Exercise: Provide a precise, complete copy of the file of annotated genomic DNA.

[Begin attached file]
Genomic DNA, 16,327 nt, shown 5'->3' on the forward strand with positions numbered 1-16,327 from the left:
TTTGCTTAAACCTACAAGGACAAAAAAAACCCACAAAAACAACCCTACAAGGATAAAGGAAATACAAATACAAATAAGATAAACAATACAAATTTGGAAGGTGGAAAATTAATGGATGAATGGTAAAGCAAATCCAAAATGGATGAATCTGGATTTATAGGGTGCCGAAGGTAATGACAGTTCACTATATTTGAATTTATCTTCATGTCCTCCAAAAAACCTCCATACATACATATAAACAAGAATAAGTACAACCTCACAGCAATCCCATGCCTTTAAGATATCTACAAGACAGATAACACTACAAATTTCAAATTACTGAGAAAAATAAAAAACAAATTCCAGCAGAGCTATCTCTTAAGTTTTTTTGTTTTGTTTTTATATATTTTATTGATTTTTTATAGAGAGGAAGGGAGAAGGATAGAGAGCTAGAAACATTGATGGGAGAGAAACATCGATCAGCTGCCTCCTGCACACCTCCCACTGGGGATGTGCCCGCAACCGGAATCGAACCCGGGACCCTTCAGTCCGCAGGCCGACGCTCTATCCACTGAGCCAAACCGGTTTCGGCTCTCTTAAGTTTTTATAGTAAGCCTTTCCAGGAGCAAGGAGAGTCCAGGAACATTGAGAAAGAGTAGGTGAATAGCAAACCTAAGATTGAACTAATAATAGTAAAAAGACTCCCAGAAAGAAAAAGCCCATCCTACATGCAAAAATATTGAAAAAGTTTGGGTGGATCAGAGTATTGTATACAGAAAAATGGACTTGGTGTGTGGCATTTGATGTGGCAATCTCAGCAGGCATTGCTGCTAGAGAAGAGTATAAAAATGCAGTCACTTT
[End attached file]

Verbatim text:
Genomic DNA, 16,327 nt, shown 5'->3' on the forward strand with positions numbered 1-16,327 from the left:
TTTGCTTAAACCTACAAGGACAAAAAAAACCCACAAAAACAACCCTACAAGGATAAAGGAAATACAAATACAAATAAGATAAACAATACAAATTTGGAAGGTGGAAAATTAATGGATGAATGGTAAAGCAAATCCAAAATGGATGAATCTGGATTTATAGGGTGCCGAAGGTAATGACAGTTCACTATATTTGAATTTATCTTCATGTCCTCCAAAAAACCTCCATACATACATATAAACAAGAATAAGTACAACCTCACAGCAATCCCATGCCTTTAAGATATCTACAAGACAGATAACACTACAAATTTCAAATTACTGAGAAAAATAAAAAACAAATTCCAGCAGAGCTATCTCTTAAGTTTTTTTGTTTTGTTTTTATATATTTTATTGATTTTTTATAGAGAGGAAGGGAGAAGGATAGAGAGCTAGAAACATTGATGGGAGAGAAACATCGATCAGCTGCCTCCTGCACACCTCCCACTGGGGATGTGCCCGCAACCGGAATCGAACCCGGGACCCTTCAGTCCGCAGGCCGACGCTCTATCCACTGAGCCAAACCGGTTTCGGCTCTCTTAAGTTTTTATAGTAAGCCTTTCCAGGAGCAAGGAGAGTCCAGGAACATTGAGAAAGAGTAGGTGAATAGCAAACCTAAGATTGAACTAATAATAGTAAAAAGACTCCCAGAAAGAAAAAGCCCATCCTACATGCAAAAATATTGAAAAAGTTTGGGTGGATCAGAGTATTGTATACAGAAAAATGGACTTGGTGTGTGGCATTTGATGTGGCAATCTCAGCAGGCATTGCTGCTAGAGAAGAGTATAAAAATGCAGTCACTTT